Water: The promise of a bountiful peace?

Friends of the Earth Middle Eastexplore whether Israelis and Jordanians can use water as an opportunity to further develop ties between the two countries.

Jordan River 521 (photo credit: Daniel Easterman)
Jordan River 521
(photo credit: Daniel Easterman)
Avoracious appetite for change in Israel and the wider Middle East seems to be all around us these days.
Into this wider drama steps Gidon Bromberg of the non-governmental organization Friends of the Earth Middle East (FoEME). Long treated by the mainstream Israeli media as just another “greenie” NGO, FoEME has much grander ambitions than simply improving the environment. Where the received wisdom sees water as a source of conflict, Bromberg sees it as source of cooperation, and his organization has the record to prove it.
Through joint initiatives centered specifically on the issue of water, FoEME has successfully brought together neighboring Israeli and Jordanian communities, and neighboring Israelis and Palestinians, to work together on a number of cooperative enterprises. These have included everything from rainwater collection projects, to water conservation for public buildings such as schools, to joint hikes along each other’s shared water resources.
But FoEME’s efforts have not been limited to the grassroots level. One of the sites Bromberg showed us was a sewage treatment plant in mid-construction next to the Jordan River. In this case, approval for the plant came through the more traditional approach of lobbying decision-makers at the local and national levels. Bromberg insists that a combination of bottom-up and top-down methods is critical in order to achieve meaningful change.
PERHAPS THE most compelling place we visited with Bromberg as our guide was the somewhat dubiously named Jordan Peace Park at Naharayim. Its principal purpose at the moment is to provide a common space for Israelis and Jordanians to meet without undergoing the onerous restrictions and paperwork common to other border zones. The park is also earmarked to be a major tourist attraction for bird-watching due to its unique ecology.
Today the site essentially comprises an abandoned hydroelectric power station from the 1920s, and a border station zealously guarded by Jordanian soldiers. Although it is officially under Jordanian sovereignty, as part of the Israel-Jordan Peace Treaty of 1994, Israelis can visit the park without the need for a visa or even a passport. Nevertheless, the form we had to fill out at neighboring Kibbutz Gesher was checked vigorously as we waited at the imposing entranceway, which was proudly adorned with giant portraits of King Abdullah II and his father, the late King Hussein.
Once we finally entered the park, the place seemed to be a huge and cruel metaphor for the state of the peace process itself. A vast empty space seemingly filled with unrealized promise awaited us, punctuated by a series of dilapidated buildings from a different era entirely. As we surveyed the valley below from our position on a raised hilltop, Bromberg suddenly pointed to a tiny and solitary garbage bin, located incongruously in the middle of the enormous open space.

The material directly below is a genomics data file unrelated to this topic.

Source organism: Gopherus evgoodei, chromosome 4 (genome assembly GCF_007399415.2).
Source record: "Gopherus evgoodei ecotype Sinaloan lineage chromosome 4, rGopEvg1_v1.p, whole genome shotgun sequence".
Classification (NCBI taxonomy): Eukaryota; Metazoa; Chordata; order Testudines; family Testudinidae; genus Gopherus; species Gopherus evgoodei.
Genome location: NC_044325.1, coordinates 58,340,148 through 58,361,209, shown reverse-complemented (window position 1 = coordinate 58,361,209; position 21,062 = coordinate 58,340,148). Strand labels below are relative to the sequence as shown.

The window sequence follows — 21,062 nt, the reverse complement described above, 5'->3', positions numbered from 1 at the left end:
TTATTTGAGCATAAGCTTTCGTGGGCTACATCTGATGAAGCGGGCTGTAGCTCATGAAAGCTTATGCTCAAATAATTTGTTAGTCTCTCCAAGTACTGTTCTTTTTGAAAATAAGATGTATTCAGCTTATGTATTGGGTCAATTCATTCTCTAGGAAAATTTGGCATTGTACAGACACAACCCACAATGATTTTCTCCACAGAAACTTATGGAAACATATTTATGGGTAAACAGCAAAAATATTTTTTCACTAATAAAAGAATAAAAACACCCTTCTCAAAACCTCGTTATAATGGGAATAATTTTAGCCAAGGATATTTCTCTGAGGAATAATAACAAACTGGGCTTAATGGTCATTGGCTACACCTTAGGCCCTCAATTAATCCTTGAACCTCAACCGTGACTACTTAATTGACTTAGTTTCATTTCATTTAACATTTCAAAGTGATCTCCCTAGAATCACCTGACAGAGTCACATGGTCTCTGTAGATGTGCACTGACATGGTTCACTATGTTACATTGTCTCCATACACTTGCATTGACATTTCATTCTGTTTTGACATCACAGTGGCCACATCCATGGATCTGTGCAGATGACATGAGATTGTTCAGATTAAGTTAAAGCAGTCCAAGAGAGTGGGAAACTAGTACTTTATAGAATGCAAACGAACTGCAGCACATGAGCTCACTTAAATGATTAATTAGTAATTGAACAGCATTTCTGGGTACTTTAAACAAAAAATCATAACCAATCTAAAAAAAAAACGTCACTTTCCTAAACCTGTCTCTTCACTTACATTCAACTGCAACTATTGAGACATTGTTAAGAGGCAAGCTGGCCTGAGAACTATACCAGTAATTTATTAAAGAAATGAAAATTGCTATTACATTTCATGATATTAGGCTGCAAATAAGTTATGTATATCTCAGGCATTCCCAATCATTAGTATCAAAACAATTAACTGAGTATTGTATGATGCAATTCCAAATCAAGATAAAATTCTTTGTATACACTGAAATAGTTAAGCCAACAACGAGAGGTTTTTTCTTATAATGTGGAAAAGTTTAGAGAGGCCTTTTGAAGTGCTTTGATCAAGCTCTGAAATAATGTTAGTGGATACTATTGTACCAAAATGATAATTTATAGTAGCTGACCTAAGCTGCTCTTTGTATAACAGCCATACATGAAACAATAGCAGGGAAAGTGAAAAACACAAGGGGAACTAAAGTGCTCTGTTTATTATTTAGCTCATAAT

“Isn’t that cute!” he quipped.
Perhaps in that garbage bin – not a relic from a forgotten time, but a modern object, standing there by itself, defiantly unaware of the reality around it – was the seed of something at once highly practical and highly symbolic. The contrast with the gargantuan border edifice displaying King Abdullah’s portrait couldn’t have been greater. But in the face of the might and power that the official structure represented, once we looked closer, we could make out tiny cracks slowly emerging from behind the thin veneer of white paint.
Change is clearly afoot in our region. The question is, after years of neglect, can we have any say in managing the impending collapse and build something meaningful and positive in its wake?
DETRACTORS OF FoEME and projects such as the Jordan Peace Park argue that such grassroots efforts are pointless, since it seems that dramatic changes to all the established regimes of the Arab world are just around the corner. Take a look at the peace with Egypt, for example, they say: For years, under Hosni Mubarak, we had a cold peace with very little benefit to Israel. Now that the Mubarak regime is gone, the whole peace treaty is in jeopardy, and we are no more secure than we were when we started.
In response, Bromberg contends that it is precisely because greater efforts were not made at the grassroots level to build ties between Egyptians and Israelis (in large part due to opposition from Mubarak) that the peace was not allowed to develop. Instead of relying purely on the high diplomacy of an abstract treaty, more focus should have been on encouraging the warmth and inherent tangibility of person-to-person contact and cooperation.
He sees in water an opportunity to develop these kinds of ties through joint projects and mutual understanding of the other’s “water reality.”
A young Israeli recently rebuked me when I expressed the sentiment that in certain situations things “are just the way they are.” He declared, “When you see things that need to be changed, try to change them, and do it whenever you can!”
Bromberg seems to live by this mantra on a day-to-day basis. Back in 1994, the year FoEME was founded, he latched onto the seemingly divergent issues of water and peace, and perhaps said to himself: These things need to be changed, and I believe it is possible to change them.